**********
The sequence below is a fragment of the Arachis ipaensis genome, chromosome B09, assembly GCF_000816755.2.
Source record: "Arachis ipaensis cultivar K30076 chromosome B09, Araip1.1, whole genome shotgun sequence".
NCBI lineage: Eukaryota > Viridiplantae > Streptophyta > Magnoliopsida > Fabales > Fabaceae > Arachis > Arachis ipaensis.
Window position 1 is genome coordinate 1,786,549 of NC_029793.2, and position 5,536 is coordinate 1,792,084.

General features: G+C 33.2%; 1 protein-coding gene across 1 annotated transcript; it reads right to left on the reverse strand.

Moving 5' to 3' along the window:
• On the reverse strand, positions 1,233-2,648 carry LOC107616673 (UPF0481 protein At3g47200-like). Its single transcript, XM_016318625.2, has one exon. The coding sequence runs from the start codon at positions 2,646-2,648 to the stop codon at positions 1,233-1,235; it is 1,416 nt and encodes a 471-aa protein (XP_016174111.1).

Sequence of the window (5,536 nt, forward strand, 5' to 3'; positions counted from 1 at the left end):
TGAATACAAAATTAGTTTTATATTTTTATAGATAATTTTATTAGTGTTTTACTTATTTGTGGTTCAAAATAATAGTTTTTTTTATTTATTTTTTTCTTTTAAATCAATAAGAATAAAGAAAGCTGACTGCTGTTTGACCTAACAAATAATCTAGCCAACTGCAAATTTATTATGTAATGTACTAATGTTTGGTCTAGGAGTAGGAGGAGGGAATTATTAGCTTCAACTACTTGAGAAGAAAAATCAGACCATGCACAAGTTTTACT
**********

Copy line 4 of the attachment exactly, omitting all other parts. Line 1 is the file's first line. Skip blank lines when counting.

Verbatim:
Window position 1 is genome coordinate 1,786,549 of NC_029793.2, and position 5,536 is coordinate 1,792,084.